Independence Day or Republic Day? Vice-Chancellor of the University of the West Indies, Professor Sir Hilary Beckles calls it Democracy Day.
That’s how he sees November 30, 2021 when Barbados became a parliamentary republic after having endured years of slavery, colonization and even genocide.
And as far as he is concerned, Barbadians should not be fazed by the transition.
In fact, the noted historian believes that after overcoming “the darkest days of its history”, this country is perfectly placed to manage its own affairs.
Sir Hilary maintains that Barbados had a duty and a responsibility to make the move.
“The movement to the republic is a completion of that process where the citizens of Barbados have finally said ‘we do not need to have a foreign sovereignty, we do not need to have an imperial power presiding over our political affairs, we do not need to have a foreign identity standing above and beyond the identity of the citizens of the island of Barbados’.
“Barbados, against the background of this history, has a duty. History has given Barbados this responsibility to move forward into the 21st century with an anti-colonial end of an empire agenda. Barbados has a duty. This was the first slave society, this was the first society where Africans were in the majority, this was the society that was known for the crimes committed against humanity, in slavery and genocide. Barbados has a duty, a responsibility to live up to that history and to take the step it has taken today as a matter of pride, as a matter of dignity, as a matter of honour,” Sir Hilary contends.
“Why should Barbadians have doubt about their capacity to manage their own affairs, to have complete control over their sovereignty? Why should Barbadian people have doubt having gone through what they have gone through, having experienced the darkest years of slavery and colonization, the mental terror, the psychological aspects? Why should Barbadians have fear and why should they have doubt about taking this final step of responsibility for their future?”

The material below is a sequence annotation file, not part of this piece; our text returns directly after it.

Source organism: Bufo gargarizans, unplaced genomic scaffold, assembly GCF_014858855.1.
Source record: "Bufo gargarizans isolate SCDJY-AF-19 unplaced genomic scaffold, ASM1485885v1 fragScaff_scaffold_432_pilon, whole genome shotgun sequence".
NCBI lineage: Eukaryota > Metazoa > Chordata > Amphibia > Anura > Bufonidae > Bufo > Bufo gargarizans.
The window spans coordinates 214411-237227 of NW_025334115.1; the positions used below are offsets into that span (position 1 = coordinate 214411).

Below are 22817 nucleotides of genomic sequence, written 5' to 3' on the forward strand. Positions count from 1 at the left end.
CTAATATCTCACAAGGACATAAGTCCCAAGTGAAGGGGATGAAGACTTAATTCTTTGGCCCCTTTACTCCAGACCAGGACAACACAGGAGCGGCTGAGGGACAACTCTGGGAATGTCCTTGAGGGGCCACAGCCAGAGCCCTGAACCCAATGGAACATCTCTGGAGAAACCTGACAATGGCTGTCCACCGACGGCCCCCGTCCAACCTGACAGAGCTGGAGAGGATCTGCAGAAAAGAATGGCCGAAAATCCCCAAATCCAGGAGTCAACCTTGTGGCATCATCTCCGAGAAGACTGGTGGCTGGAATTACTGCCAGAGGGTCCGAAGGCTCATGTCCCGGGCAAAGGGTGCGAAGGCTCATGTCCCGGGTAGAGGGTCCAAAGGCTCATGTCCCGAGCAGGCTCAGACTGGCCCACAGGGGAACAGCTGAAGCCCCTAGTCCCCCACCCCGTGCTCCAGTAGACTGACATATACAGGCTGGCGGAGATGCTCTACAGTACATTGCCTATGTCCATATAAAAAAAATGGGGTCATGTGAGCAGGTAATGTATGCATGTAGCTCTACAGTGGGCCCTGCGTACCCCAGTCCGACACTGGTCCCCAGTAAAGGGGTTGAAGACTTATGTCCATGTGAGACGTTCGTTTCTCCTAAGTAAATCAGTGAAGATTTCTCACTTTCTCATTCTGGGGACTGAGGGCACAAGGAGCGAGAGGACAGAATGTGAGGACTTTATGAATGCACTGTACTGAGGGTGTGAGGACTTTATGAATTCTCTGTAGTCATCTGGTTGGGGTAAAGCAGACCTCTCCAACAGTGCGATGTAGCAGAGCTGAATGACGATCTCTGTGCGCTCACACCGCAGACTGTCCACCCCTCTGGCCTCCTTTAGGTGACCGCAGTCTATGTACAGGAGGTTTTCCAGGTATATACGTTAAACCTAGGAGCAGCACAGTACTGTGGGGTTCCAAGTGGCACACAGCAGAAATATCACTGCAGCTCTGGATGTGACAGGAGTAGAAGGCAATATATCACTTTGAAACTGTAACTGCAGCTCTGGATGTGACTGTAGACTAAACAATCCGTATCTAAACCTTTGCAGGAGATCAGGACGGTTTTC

Sir Hilary says the move to a republic should be hailed as an outstanding achievement. But the academic says the “painful price” Barbados has paid cannot be ignored.
“The people of Barbados have a legacy, they have a history – in many respects a unique history – but the pain and suffering associated with that history remains today. All across the world, Barbados was known as the most brutal society ever established in history because of the nature of that. You have to imagine that slavery in Barbados was not only about the brutality or physical exploitation and emotional suffering, but slavery in Barbados was also genocidal.
“The African people in Barbados also experienced genocide; 600,000 Africans were imported into Barbados in the slavery period, from colonization 1625 right through 1834. At the end of slavery they were 83,000 remaining. The question has to be answered, how do you reduce 600,000 people to 83,000, less than a 20 per cent survival rate?
“….Today, the population of Barbados is still under 300,000 – half the number of those who were imported. So we Barbadian people, we are the survivors of the holocaust; a special people. We experienced not just slavery but we also experienced a genocidal process,” Sir Hilary adds, noting that all Barbadians carried that history in their blood and their consciousness.
There has been much discussion about the timing of the transition to a republic, amid the COVID-19 pandemic and the country’s dire economic position. But Sir Hilary doesn’t believe either issue is significant enough to delay the move. He lauds Prime Minister Mia Mottley for her vision and determination in presiding over such a historic occasion.
“We are fortunate to have a Prime Minister that understands history, that understands her duty and her responsibility as a young and courageous and intellectually astute leader to complete this process, which was started by all of our National Heroes and found expression by the Right Excellent Errol Barrow in his declaration of national independence. We have a Prime Minister who understands all of this and is taking our nation hand in hand and taking us over the finish line.
“Yes, there will be some who will argue, ‘why now?’, that there is a pandemic, there’s economic recession and the timing is not right. But is there ever a good time to declare your freedom? Is there ever a good time to say that against the history of oppression that today is the day of freedom and liberation? When is a good time?” Sir Hilary opines.
“This is not determined by economic circumstances, it is not determined by international political circumstances. It is determined by a people and their government who have realised that it is precisely because of difficult economic and social circumstances that a nation has to dig deep and find the self-confidence to push itself through the challenges and move to the future with resilience and determination. This is it, this is the right time. We are faced as a nation with many challenges and we are committed to resolving them but I can think of no better time than to look to the future with confidence and courage, to be innovative, than when you are faced with challenges because then you dig deep, into your history, into your consciousness and find the courage to go ahead and to press on. This is that moment.”